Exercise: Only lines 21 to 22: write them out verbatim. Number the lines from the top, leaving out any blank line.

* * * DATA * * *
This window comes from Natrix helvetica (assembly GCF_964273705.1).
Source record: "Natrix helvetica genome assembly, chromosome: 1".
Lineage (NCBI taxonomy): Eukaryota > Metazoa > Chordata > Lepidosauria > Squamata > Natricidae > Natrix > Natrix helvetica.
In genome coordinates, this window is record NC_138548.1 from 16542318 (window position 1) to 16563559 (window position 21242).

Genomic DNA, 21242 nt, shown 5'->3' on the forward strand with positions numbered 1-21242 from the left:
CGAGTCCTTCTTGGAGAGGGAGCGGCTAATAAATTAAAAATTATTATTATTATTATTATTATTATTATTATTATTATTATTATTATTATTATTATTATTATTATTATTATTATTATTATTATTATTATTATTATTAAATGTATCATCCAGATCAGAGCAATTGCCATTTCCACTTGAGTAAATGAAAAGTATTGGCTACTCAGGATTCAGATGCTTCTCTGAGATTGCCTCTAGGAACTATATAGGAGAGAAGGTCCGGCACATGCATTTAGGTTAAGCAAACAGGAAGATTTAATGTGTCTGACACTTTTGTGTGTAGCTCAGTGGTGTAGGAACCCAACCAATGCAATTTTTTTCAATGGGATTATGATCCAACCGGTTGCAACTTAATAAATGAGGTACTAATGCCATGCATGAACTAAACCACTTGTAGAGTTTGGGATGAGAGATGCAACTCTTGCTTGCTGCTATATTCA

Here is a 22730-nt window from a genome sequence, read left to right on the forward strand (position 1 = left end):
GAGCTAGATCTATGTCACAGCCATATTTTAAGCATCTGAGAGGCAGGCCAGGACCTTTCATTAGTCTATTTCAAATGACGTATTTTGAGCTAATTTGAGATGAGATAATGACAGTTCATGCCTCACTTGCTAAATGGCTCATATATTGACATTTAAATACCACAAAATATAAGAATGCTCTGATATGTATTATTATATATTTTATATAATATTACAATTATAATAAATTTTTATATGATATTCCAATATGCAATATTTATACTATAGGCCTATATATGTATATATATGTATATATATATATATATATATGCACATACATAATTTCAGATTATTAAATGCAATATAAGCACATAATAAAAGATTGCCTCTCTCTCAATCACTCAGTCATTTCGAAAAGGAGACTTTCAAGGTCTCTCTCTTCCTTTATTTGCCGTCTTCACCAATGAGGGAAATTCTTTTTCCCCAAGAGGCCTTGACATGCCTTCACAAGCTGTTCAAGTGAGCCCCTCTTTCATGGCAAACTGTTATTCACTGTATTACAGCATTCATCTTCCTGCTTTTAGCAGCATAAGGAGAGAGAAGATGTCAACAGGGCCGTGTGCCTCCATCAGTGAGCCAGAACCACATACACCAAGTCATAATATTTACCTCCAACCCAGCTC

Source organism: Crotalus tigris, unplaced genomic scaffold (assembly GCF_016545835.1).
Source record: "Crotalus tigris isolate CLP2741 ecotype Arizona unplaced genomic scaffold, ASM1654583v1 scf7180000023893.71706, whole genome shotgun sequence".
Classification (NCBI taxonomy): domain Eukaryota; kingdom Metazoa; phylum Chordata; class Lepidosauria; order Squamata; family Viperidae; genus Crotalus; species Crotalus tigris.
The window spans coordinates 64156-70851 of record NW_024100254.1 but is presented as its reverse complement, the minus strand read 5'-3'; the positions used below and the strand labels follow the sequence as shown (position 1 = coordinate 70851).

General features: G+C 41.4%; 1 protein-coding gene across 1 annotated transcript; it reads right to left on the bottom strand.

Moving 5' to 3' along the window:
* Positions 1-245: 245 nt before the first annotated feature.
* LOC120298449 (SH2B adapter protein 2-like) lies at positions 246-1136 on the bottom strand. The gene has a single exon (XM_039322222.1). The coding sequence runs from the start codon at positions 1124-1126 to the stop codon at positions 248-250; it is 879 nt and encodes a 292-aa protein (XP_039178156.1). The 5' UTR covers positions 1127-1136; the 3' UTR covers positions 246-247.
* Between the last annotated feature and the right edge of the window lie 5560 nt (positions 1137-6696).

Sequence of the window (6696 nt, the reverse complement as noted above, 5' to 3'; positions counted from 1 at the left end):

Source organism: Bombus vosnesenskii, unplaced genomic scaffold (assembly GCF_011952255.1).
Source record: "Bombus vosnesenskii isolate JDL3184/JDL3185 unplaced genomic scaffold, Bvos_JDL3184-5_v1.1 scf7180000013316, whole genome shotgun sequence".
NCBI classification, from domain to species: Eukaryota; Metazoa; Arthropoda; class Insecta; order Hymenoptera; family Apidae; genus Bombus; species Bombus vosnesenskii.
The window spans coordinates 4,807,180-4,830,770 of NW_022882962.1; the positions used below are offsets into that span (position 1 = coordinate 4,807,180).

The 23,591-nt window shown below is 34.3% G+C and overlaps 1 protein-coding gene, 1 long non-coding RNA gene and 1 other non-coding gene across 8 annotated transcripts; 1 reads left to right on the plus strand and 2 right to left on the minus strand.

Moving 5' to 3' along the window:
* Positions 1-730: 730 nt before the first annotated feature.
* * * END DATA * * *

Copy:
NCBI classification, from domain to species: Eukaryota; Metazoa; Arthropoda; class Insecta; order Hymenoptera; family Apidae; genus Bombus; species Bombus vosnesenskii.
The window spans coordinates 4,807,180-4,830,770 of NW_022882962.1; the positions used below are offsets into that span (position 1 = coordinate 4,807,180).